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extropalopakettle
No offense, but....

 Posted: Tue Dec 30, 2003 5:17 pm    Post subject: 1 Assume an area of land shaped roughly as follows: code: |\ | \ | \ C | \ | \ | \ | \ | | | | | | | | D| | | | | | | |B | | | | | | | | | | | | | | |_____________| x A y Lengths of the sides are: A = 65.05 B = 279.38 C = 98.45 D = 319.84 Angles x and y are equal (close to but not exactly 90 degrees). What is the area?
The Ktulu
Daedalian Member

 Posted: Tue Dec 30, 2003 6:26 pm    Post subject: 2 Are you sure you put this in the right forum?
extropalopakettle
No offense, but....

 Posted: Tue Dec 30, 2003 6:56 pm    Post subject: 3 Well, I didn't intend it as a puzzle. I know enough information is there. It seems like it should be simple, but I'm not seeing how to solve it.
Dr. Borodog

 Posted: Tue Dec 30, 2003 7:26 pm    Post subject: 4 The area is *approximately* AB + 0.5A(D-B). If x and y are indeed close to 90 degrees, this should probably be sufficient for your purposes. ------------------ You will respect my philosophai.
Laramie
Daedalian Member

 Posted: Tue Dec 30, 2003 7:27 pm    Post subject: 5 You should be able to do it with just the law of sines. Draw a diagonal and apply the law to both triangles. This effectively gives you four equations. Fifth and sixth equations come from setting the sum of the triangle angles to 180. A seventh equation comes from setting the sum of the quadrilateral angles equal to 360. Now draw the other diagonal and repeat the law of sines. This gives you six more equations. What are the unknowns? Three angles of the quad, four angles of the first two triangles, four angles of the second two triangles, and the two lengths of the diagonals (a total of 13 unknowns). Thirteen equations, thirteen unknowns. Once you have the angles, the area would be easy. Of course, I didn't work through it, so I suppose it's possible that the equations aren't all independent.
Quagmire
boring 'n' stuff

 Posted: Tue Dec 30, 2003 7:32 pm    Post subject: 6 But I thought the Law of Sines only worked on right triangles.... ....I could be wrong.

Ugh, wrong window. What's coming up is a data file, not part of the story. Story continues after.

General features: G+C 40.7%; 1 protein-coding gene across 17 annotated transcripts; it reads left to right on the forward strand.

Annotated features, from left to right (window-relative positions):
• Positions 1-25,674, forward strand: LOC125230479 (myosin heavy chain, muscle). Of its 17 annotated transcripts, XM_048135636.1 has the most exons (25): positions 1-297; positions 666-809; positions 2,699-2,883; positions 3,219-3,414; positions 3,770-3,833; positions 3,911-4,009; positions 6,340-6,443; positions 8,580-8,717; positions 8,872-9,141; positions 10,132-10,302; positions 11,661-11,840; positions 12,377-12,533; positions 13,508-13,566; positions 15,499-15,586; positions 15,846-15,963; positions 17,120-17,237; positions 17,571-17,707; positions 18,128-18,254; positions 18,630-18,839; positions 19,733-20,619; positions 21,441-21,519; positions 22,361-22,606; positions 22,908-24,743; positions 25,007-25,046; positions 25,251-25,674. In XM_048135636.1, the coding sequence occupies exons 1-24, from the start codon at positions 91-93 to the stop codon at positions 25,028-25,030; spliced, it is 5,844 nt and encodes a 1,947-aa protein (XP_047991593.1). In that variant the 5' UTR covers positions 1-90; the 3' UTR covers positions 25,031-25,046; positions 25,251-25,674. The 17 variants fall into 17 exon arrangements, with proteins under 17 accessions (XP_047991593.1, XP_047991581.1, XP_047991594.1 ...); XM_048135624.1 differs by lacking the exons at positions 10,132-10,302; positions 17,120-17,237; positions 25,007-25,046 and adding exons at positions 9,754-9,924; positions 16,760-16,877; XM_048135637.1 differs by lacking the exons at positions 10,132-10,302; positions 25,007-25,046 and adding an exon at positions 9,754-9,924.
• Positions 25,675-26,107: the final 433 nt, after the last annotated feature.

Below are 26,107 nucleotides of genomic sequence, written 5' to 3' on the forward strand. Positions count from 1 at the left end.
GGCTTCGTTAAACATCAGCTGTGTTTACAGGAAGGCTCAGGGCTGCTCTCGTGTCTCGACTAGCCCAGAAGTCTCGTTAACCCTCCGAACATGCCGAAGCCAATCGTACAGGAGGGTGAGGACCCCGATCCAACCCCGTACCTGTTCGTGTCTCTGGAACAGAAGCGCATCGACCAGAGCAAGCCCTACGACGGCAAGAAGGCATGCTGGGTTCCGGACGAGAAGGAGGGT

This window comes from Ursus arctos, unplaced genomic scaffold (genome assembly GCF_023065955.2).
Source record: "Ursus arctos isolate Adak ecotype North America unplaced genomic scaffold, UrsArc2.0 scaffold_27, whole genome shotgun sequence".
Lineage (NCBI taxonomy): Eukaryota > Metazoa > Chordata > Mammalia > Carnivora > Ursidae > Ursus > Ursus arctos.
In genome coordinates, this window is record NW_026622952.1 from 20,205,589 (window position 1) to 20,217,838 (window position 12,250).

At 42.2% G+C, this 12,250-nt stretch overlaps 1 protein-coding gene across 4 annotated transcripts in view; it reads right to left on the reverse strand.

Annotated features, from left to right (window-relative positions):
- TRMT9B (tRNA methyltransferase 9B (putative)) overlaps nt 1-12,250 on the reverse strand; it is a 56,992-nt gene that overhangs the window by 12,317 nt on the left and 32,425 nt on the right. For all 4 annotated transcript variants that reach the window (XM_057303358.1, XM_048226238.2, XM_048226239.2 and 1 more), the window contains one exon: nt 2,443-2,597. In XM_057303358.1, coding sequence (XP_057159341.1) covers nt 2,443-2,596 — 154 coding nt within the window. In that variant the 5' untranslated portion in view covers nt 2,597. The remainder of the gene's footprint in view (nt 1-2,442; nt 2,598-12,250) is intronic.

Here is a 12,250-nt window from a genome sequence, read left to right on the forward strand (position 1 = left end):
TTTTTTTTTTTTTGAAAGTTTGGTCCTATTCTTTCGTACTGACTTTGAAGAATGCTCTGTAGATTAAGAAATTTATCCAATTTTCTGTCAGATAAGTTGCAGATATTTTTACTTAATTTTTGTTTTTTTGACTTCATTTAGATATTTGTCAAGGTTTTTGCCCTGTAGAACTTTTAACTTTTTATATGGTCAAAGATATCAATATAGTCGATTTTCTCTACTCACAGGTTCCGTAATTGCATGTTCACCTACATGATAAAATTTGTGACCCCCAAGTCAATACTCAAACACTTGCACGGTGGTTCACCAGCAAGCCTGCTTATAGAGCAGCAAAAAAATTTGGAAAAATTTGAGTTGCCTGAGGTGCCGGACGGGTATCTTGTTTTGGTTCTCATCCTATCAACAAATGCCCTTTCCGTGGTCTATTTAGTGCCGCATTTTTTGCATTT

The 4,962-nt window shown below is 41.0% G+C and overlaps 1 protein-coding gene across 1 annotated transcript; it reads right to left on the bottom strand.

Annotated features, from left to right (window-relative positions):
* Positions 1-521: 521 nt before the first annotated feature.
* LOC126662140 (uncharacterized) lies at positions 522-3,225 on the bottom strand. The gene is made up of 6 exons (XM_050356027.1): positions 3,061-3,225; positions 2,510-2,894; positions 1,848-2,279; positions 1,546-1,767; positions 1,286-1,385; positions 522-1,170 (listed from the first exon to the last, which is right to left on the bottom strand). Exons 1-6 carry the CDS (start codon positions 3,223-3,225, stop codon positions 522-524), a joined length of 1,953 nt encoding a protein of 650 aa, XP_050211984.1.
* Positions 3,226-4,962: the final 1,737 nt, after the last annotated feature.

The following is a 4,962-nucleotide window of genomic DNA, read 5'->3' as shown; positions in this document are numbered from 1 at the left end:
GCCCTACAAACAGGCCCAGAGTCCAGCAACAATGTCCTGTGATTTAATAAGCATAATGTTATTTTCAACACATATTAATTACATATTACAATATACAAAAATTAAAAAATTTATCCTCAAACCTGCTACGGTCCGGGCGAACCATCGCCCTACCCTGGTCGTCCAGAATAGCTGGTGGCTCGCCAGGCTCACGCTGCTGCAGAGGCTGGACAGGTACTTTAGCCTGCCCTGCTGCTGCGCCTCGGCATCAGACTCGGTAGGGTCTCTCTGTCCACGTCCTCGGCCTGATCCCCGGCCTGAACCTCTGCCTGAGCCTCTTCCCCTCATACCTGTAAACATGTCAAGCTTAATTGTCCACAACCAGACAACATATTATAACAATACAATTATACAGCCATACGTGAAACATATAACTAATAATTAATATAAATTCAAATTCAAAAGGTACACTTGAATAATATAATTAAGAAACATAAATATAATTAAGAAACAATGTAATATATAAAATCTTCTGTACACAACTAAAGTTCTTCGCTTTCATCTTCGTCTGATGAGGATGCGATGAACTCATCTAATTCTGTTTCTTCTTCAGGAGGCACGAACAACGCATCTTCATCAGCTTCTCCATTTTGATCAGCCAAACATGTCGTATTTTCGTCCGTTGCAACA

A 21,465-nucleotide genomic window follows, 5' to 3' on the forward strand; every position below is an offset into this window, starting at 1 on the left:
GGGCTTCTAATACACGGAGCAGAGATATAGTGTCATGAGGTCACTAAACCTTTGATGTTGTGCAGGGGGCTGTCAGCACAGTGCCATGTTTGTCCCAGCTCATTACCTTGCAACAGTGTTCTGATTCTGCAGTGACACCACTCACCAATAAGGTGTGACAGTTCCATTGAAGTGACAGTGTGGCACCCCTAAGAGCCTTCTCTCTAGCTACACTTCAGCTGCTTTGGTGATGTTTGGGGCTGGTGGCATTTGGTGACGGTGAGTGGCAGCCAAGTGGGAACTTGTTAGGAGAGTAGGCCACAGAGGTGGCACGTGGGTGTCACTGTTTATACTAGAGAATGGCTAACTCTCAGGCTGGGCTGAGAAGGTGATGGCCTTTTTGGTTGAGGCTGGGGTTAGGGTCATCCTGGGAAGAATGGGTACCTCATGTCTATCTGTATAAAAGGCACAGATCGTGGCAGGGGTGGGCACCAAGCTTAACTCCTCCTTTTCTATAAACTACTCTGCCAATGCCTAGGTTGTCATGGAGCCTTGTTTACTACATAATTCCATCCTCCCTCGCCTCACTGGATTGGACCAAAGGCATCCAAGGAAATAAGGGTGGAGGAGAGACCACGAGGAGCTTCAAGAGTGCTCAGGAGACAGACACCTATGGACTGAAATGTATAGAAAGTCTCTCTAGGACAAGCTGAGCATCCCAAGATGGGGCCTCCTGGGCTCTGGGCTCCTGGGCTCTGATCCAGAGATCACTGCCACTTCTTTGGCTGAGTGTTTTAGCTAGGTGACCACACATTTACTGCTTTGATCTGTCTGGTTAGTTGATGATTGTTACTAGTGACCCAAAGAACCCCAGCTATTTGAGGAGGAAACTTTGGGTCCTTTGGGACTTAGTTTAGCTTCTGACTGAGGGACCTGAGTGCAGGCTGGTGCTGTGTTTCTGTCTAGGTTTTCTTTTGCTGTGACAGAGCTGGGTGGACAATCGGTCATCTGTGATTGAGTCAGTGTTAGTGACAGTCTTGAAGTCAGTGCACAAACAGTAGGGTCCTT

Dr. Borodog

 Posted: Tue Dec 30, 2003 7:34 pm    Post subject: 7 You're wrong. It would be pretty useless if that were true. ------------------ You will respect my philosophai.
mith
Pitbull of Truth

Posted: Tue Dec 30, 2003 8:38 pm    Post subject: 8

 Quote: Fifth and sixth equations come from setting the sum of the triangle angles to 180. A seventh equation comes from setting the sum of the quadrilateral angles equal to 360.

That seventh isn't independent, is it? Maybe I'm picturing something wrong, though.

And even if it was, you can't count that as an equation if you're only counting three of the quad. angles as variables, right? never mind, missed that x and y are equal[/edit]

I suspect it doesn't actually have a unique answer, as quadrilaterals aren't rigid just from side length. But maybe there are just a couple answers, and one could be eliminated by the measures of x and y. same here, though it could still have two answers, one on each side of 90[/edit]

[This message has been edited by mith (edited 12-30-2003 03:45 PM).]
mith
Pitbull of Truth

 Posted: Tue Dec 30, 2003 8:53 pm    Post subject: 9 What if we pick a point on side D that is the same distance away from x as the length of side B? Then the new quadrilateral would be an isosceles trapezoid, which we can find the area of once we know the new side's length, and we can find the area of a triangle from the three sides as well. The triangle and the trapezoid would each give one equation (law of cosines on the triangle and the difference in the new side and A would depend on x), and there are just two unknowns (x and the new side; the angle of the triangle on side D is congruent to x). I don't have a calculator or anything here, so someone else will have to play with it to see if it actually works.
Laramie
Daedalian Member

 Posted: Tue Dec 30, 2003 8:53 pm    Post subject: 10 Hmmmm, mith. You're right. The sum of the quad angles is not independent. Twelve equations, thirteen unknowns.
mith
Pitbull of Truth

 Posted: Tue Dec 30, 2003 9:01 pm    Post subject: 11 Alright, without a calculator so far, so a bunch of letters, but two equations, two unknowns: C^2 = z^2 + (D-B)^2 - 2z(D-B)cos(x) z = A-2Bcos(x) Which should actually have a fairly simple solution for z (well, 2, since/if x is not exactly 90).
mith
Pitbull of Truth

 Posted: Tue Dec 30, 2003 9:06 pm    Post subject: 12 0 = D^2 - 2DB + B^2 - BC^2 + (AB-AD)z + Dz^2 [This message has been edited by mith (edited 12-30-2003 04:09 PM).]
mith
Pitbull of Truth

 Posted: Tue Dec 30, 2003 9:12 pm    Post subject: 13 ok, so if I've got all this right so far, which I almost certainly don't, z equals: code:AD - AB +/- sqrt(AABB-2AABD+AADD-4DDD+8BDD-4BBD+4BCCD) ------------------------------------------------------ 2D (got tired of the ^s)
mith
Pitbull of Truth

 Posted: Tue Dec 30, 2003 9:21 pm    Post subject: 14 cosx = (A-z)/2B Area of quad. = (A+Bcosx)*Bsinx Area of triangle = sqrt(s(s-C)(s-z)(s+B-D)) where s = (C+z+D-B)/2 Someone put all that together.
mith
Pitbull of Truth

 Posted: Tue Dec 30, 2003 9:32 pm    Post subject: 15 I think there's something wrong in all that, as I'm not getting very sensible results with excel. Can't be bothered with figuring out what right now, though.
johnny
Cheesy Newbie Abuser